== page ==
Social Networking and Charities: 10 Benefits
Charities are beginning to sit up and take note that social networking sites are useful tools on a variety of levels. A charity can make a message felt, reach a wide number of people from varied target groups, learn more about what does and doesn’t work, and mobilize support, just by working social media.
For older, more established charities, it may be difficult to contemplate breaking into this new, unknown world. There may not be an inclination to change methods. After all, as the truism says: if it ain’t broke, don’t fix it.
It would be a pity, however, not to make use of something that can have a huge and positive impact on the success of an organization. In the current economy, anything that can improve a charity’s performance and standing is something to explore and exploit to the fullest. Here are ten ways that charities can benefit from making use of social media:
One – Gather Intel. Social networking sites such as Twitter, Facebook, and Google+ are interactive communities where you can really get to know people. As people comment, you learn about them: what speaks to them, and what doesn’t. You learn what irks them and how to improve what you have on offer. It’s insider information you gather yourself!
Two – Drive traffic to your web presence. If you post intriguing items and comments, people will want to learn more about your charity and will go to your organization’s website to do just that. Getting people to come visit your website should be your primary goal, since this is the clearinghouse where people can learn about the purpose of your organization, get involved, and make donations.
Three – Optimize your Google stats. The more visible you are on the web, the higher your page rankings on the Google search engine. For instance, an organization focused on car donation, such as Kars for Kids will want to be the first result on the page when a potential donor types in “car donation charity” on the Google search engine. A charity moves up the Google hits list in direct relation to its online presence. Someone who wants to donate a car to a charity will likely click on the first result generated during a Google search. You want to be that first result.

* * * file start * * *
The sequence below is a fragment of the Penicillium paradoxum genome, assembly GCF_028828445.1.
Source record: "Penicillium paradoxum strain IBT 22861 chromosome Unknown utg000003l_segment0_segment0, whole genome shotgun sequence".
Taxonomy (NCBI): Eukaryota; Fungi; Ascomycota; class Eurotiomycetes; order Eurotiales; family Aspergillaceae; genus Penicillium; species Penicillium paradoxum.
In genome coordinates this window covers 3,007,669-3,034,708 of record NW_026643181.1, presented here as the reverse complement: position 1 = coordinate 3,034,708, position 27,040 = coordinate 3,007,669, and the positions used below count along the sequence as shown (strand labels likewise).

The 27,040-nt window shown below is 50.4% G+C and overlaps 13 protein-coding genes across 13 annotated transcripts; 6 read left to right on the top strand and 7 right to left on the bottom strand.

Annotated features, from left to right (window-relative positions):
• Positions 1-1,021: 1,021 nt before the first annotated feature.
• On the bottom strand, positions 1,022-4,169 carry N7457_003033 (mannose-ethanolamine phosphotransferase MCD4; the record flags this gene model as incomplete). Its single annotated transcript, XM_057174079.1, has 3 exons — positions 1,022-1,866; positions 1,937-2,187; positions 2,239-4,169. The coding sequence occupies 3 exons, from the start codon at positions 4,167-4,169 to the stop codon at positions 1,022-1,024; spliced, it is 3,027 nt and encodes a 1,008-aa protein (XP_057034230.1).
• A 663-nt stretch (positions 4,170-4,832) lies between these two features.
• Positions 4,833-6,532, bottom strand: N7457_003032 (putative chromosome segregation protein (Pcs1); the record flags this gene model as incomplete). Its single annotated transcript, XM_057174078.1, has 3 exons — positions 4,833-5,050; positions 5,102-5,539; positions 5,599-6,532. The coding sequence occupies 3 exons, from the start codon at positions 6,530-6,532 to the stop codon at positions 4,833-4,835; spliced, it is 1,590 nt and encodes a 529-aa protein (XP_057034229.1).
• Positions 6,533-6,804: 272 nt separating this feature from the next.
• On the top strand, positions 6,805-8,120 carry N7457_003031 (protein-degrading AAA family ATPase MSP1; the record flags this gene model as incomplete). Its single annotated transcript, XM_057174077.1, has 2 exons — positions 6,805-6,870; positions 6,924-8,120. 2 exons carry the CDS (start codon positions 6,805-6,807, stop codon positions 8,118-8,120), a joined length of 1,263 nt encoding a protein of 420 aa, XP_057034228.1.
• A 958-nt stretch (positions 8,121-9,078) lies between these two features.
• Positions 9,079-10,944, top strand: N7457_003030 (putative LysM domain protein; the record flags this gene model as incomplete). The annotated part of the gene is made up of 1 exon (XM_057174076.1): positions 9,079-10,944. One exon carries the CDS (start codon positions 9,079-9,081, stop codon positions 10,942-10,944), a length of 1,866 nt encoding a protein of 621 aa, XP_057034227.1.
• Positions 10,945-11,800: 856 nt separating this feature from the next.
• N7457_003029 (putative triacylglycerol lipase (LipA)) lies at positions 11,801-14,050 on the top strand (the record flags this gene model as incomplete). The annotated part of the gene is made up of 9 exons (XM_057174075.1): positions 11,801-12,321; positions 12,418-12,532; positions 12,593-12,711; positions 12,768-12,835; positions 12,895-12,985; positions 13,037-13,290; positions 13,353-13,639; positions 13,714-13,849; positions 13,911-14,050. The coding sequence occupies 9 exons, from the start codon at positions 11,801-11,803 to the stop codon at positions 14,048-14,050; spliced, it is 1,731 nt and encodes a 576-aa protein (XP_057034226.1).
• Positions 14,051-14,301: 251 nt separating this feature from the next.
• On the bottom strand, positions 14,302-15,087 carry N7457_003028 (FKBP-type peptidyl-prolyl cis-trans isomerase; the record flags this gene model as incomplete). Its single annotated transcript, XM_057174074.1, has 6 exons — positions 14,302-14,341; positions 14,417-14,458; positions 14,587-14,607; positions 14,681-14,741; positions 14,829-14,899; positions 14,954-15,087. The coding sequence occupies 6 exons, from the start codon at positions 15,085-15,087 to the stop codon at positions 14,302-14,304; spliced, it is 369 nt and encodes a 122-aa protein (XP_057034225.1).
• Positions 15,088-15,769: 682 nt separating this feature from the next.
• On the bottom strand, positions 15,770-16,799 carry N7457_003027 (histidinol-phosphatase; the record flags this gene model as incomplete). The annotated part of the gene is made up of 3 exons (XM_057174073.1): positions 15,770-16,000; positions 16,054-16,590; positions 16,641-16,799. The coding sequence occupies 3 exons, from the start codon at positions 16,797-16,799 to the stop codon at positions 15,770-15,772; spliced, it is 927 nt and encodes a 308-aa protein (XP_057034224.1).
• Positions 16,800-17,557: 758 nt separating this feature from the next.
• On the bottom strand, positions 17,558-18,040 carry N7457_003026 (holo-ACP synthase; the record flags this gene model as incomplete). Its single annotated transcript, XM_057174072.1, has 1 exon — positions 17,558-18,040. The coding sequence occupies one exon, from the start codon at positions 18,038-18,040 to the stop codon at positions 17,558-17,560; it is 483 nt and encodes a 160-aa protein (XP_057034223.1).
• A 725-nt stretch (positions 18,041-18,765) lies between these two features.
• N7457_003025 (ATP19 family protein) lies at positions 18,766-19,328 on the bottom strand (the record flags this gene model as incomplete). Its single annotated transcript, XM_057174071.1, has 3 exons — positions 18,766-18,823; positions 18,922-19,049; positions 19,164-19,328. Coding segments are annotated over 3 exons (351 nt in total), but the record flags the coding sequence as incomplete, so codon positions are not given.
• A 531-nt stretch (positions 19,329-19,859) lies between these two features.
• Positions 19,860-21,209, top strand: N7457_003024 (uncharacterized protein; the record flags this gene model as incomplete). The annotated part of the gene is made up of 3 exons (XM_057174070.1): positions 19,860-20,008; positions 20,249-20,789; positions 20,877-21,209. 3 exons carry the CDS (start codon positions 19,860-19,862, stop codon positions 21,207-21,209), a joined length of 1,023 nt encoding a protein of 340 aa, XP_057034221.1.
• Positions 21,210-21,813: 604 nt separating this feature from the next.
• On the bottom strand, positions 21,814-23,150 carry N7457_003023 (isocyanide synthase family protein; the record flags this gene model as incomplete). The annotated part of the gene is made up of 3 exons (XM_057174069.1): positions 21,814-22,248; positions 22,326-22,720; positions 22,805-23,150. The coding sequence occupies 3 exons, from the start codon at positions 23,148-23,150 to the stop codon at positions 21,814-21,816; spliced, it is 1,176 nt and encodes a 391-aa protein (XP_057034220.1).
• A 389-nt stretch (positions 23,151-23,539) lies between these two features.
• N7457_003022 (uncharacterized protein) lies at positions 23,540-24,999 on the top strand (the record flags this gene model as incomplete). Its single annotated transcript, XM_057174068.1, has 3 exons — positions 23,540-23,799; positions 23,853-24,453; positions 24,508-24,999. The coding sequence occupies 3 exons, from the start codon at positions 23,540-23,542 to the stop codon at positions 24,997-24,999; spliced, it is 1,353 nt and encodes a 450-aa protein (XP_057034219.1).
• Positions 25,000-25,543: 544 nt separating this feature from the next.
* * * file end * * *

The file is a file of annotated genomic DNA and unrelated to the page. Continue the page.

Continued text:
Four – Increase donations. Visitors to your social media networks not only respond to requests for donations but will share your requests with their friends, yielding even more donations. If you send your friend donating to a charity, it’s likely to persuade you to donate as well. That’s the power of social networking in action.
Five – Tell about your work.The informal atmosphere of social media allows you to let people know about the work you do in a friendly and interactive environment. Social networking allows you a more personal touch than what you can achieve at your organization’s website or through printed promotional materials. This can serve to make your message more palatable to a wider number of people.
Six – Offers sharing potential. Having an online social media presence allows your supporters to share about your work with their own circles. They do the work for you at the click of a button and are happy to do so. Social media offers you a wider circle of influence.
Seven – Generate support at the grassroots level.The power of social networking to generate grassroots support for your charity cannot be underestimated. When Haiti experienced a devastating earthquake in 2010, there were 1,500 plus Facebook status updates including the word “Haiti” within the first few days. The morning after the 2011 London riots thousands of volunteers came to assist in cleaning things up, after learning about the cleanup effort on Twitter and Facebook.
Eight – Engage your supporters. Not only can you learn about your donors from their comments, but you can have a conversation with them. It’s one thing to present people with static information and see their responses, but quite another thing to be able to have a two-way conversation with potential supporters. Here’s your chance to really get to know people you meet in the virtual world at random—people you would not have met or reached otherwise.
Nine – Enlarge your donor base. Send requests to follow, friend, and connect people, as the case may be, as you meet them online. Friends send connections to other friends and this can grow you new supporters quite quickly.
Ten – Inspire trust and loyalty. By conversing directly with those you meet in social networking circles, you develop a relationship of trust and loyalty for your charity. Keep things open, honest, and real, and you will surely build a base of people committed to you and your message.